Mobile accessibility testing can be performed manuA11y, automaticA11y, or a combination of both, which works best to identify and remediate ADA/WCAG compliance violations. It should be done in conjunction with the normal non-mobile testing process, paying special attention to any differences that a mobile user would experience.

The WCAG 2.1+ accessibility checklist for success criteria, to identify and remove accessibility barriers for people with physical/sensory/cognitive challenges, fall into four categories, organized into the acronym POUR:

  • Perceivable – “Information and user interface components must be presentable to users in ways they can perceive” using the senses they depend upon.
  • Operable – “User interface components and navigation must be operable” and “available from a keyboard,” as many people with disabilities cannot use a mouse or trackpad.
  • Understandable – “Information and the operation of user interface must be understandable…readable…predictable” and correctable by the user.
  • Robust – “Content must be robust enough that it can be interpreted by a wide variety of user agents, including assistive technologies.”

The award-winning Allyable360™ platform provides advanced, yet easy-to-install, accessibility tools that allow developers, marketers, consultants, small businesses, large enterprises, and anyone else with a website to fix existing issues and build with accessibility in mind from the ground up. Using our fast, affordable, low-code modular suite of tools, your development team can automaticA11y scan online content for compliance errors. Some violations during the accessibility test can be automaticA11y corrected, while others are flagged for manual remediation.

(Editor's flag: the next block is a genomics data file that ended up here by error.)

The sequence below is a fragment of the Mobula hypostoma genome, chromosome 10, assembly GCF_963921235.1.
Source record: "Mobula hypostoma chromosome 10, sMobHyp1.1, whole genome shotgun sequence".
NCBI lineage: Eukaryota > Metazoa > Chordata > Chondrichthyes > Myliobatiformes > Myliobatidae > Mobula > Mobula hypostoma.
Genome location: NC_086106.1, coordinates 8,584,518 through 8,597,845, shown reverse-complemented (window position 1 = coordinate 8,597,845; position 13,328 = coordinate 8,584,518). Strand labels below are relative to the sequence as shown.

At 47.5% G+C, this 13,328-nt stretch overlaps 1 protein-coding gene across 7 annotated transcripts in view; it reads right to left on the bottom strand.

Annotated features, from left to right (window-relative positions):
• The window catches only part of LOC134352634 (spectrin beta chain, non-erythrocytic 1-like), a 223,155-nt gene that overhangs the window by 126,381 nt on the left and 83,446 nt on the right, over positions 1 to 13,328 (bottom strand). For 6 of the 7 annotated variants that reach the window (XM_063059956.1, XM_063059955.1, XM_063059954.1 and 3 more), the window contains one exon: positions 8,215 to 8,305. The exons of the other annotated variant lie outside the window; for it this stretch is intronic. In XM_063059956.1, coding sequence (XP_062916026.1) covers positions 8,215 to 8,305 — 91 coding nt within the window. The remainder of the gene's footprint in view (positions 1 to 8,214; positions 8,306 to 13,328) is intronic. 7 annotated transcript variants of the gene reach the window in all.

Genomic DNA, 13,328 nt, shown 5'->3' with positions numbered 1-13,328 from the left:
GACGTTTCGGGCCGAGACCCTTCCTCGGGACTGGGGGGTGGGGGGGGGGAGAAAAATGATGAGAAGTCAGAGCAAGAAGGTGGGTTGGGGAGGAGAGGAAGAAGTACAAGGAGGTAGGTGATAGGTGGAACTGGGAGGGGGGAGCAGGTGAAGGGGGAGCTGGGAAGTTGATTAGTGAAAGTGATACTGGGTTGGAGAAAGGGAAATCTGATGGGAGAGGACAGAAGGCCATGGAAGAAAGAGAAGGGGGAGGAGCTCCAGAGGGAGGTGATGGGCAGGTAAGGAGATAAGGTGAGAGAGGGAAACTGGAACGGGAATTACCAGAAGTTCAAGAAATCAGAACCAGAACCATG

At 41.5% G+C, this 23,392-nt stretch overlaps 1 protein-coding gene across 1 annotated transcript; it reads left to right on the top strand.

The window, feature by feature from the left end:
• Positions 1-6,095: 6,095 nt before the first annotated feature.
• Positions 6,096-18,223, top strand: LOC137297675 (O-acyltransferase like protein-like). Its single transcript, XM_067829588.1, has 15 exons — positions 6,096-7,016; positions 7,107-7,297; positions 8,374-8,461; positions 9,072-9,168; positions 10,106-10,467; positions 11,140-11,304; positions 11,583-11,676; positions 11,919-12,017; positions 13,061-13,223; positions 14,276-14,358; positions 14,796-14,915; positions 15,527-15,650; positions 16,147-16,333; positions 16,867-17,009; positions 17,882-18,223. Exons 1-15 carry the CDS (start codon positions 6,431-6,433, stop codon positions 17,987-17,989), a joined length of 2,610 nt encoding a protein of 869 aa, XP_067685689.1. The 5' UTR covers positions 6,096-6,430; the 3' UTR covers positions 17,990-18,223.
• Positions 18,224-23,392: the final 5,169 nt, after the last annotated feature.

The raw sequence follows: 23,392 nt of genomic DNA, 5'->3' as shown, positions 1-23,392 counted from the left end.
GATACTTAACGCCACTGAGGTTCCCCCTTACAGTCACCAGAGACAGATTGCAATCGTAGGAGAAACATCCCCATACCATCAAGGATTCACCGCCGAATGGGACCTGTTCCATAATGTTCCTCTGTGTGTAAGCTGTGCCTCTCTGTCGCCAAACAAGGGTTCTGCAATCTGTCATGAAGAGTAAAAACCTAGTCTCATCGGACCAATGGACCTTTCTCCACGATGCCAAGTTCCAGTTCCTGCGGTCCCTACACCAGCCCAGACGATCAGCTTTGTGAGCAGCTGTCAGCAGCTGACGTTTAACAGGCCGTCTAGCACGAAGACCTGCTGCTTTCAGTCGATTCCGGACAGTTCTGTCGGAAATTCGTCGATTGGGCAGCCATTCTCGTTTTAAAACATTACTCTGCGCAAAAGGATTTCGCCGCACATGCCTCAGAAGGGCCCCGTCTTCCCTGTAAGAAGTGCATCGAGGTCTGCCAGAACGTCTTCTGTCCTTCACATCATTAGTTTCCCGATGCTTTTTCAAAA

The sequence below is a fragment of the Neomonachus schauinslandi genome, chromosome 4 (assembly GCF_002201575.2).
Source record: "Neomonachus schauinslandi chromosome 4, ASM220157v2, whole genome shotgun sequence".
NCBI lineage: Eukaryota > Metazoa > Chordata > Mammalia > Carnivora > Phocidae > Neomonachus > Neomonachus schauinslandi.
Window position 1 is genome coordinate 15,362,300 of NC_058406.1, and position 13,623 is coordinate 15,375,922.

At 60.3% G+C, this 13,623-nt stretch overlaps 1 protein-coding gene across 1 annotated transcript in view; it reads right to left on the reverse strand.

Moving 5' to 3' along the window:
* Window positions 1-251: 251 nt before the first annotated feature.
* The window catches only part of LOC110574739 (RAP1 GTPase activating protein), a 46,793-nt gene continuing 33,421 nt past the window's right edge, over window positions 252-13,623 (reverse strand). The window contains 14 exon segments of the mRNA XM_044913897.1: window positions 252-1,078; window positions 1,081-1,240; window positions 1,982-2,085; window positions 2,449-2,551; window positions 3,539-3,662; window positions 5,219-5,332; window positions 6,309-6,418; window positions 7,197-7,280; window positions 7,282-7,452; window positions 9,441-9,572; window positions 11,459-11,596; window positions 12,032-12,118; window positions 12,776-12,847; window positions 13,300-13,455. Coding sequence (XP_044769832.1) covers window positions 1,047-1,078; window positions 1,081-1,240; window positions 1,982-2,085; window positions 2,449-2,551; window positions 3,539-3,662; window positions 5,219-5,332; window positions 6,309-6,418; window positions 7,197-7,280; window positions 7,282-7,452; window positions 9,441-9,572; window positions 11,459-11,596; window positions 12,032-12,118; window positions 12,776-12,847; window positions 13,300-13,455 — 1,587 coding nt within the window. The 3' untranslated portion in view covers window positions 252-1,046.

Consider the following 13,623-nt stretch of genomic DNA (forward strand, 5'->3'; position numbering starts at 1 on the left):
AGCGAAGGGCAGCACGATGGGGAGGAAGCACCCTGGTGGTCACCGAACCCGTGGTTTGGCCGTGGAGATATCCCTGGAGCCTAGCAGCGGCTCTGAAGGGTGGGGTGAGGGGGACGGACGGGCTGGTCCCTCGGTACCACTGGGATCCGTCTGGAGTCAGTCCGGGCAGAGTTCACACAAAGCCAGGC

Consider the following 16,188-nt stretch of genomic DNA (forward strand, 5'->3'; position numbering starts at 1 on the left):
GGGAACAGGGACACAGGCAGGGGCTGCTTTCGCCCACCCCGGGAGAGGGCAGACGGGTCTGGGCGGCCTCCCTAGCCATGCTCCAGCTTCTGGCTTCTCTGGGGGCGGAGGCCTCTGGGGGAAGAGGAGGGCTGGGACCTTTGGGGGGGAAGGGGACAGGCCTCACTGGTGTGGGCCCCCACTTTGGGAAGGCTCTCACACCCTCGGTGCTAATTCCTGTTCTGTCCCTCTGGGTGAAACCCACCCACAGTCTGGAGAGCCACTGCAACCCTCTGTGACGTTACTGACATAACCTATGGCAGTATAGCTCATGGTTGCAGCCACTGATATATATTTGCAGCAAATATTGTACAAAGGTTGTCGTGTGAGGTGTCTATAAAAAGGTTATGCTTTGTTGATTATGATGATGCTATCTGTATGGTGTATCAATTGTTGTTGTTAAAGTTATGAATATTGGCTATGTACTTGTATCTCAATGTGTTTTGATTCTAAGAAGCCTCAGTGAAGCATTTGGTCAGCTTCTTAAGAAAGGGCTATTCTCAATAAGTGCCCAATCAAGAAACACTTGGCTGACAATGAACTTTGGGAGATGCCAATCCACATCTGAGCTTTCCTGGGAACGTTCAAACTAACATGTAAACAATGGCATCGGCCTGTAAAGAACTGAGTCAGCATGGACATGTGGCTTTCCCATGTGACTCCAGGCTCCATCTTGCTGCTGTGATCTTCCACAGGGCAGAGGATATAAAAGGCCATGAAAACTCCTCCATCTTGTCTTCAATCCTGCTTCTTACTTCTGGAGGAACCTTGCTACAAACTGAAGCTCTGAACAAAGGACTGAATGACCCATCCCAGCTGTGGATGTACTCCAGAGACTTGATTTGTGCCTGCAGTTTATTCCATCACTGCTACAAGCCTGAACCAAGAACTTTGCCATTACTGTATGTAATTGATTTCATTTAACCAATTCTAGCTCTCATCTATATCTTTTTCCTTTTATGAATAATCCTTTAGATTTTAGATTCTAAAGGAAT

Allyable provides the only 360° digital accessibility solution that addresses all your WCAG/ADA/Section 508 compliance needs, all in one place, from testing to remediation.

What is a screen reader and how is it used?

To access the internet, people with visual or learning disabilities often rely on assistive technologies such as braille displays and/or screen readers. As is evident from its name, a screen reader is text-to-speech software that searches for and reads any content displayed on a computer screen or mobile device—such as websites, documents, spreadsheets, file menus, icon labels, and more—out loud, through speech synthesis.

A screen reader is usuA11y operated by the computer keyboard, using the Tab key to advance from one item to the next. It begins reading at the top of each page, including the navigation menu, headers, and alternate text for images, and continues to the end, with pauses for periods, commas, and other punctuation. The user can adjust speech speed and volume and repeat or search for specific words or phrases.

That is why it is important for web pages and documents to be designed so screen reader users can easily navigate all features and content with a keyboard. In fact, using a screen reader with keyboard navigation is a great way to verify your accessibility testing to confirm the functionality and flow of web pages.